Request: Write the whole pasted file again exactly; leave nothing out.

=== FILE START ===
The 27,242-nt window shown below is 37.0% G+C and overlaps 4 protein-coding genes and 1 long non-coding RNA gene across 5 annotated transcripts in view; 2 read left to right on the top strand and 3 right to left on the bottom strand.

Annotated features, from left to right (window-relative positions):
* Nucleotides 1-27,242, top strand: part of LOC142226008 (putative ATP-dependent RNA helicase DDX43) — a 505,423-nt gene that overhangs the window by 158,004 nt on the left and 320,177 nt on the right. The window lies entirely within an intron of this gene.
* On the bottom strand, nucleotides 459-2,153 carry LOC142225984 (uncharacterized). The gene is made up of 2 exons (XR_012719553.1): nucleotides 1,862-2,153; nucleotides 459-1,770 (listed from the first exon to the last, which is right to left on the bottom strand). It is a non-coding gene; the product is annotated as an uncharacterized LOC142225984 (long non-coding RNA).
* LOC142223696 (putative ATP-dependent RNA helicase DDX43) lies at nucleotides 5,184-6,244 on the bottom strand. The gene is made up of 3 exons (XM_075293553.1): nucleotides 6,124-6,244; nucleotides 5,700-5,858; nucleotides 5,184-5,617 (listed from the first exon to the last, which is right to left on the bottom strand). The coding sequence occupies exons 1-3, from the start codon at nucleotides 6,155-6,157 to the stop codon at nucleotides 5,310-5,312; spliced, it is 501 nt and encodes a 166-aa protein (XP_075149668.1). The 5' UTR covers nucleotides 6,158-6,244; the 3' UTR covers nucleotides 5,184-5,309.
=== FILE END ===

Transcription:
The 27,242-nt window shown below is 37.0% G+C and overlaps 4 protein-coding genes and 1 long non-coding RNA gene across 5 annotated transcripts in view; 2 read left to right on the top strand and 3 right to left on the bottom strand.

Annotated features, from left to right (window-relative positions):
* Nucleotides 1-27,242, top strand: part of LOC142226008 (putative ATP-dependent RNA helicase DDX43) — a 505,423-nt gene that overhangs the window by 158,004 nt on the left and 320,177 nt on the right. The window lies entirely within an intron of this gene.
* On the bottom strand, nucleotides 459-2,153 carry LOC142225984 (uncharacterized). The gene is made up of 2 exons (XR_012719553.1): nucleotides 1,862-2,153; nucleotides 459-1,770 (listed from the first exon to the last, which is right to left on the bottom strand). It is a non-coding gene; the product is annotated as an uncharacterized LOC142225984 (long non-coding RNA).
* LOC142223696 (putative ATP-dependent RNA helicase DDX43) lies at nucleotides 5,184-6,244 on the bottom strand. The gene is made up of 3 exons (XM_075293553.1): nucleotides 6,124-6,244; nucleotides 5,700-5,858; nucleotides 5,184-5,617 (listed from the first exon to the last, which is right to left on the bottom strand). The coding sequence occupies exons 1-3, from the start codon at nucleotides 6,155-6,157 to the stop codon at nucleotides 5,310-5,312; spliced, it is 501 nt and encodes a 166-aa protein (XP_075149668.1). The 5' UTR covers nucleotides 6,158-6,244; the 3' UTR covers nucleotides 5,184-5,309.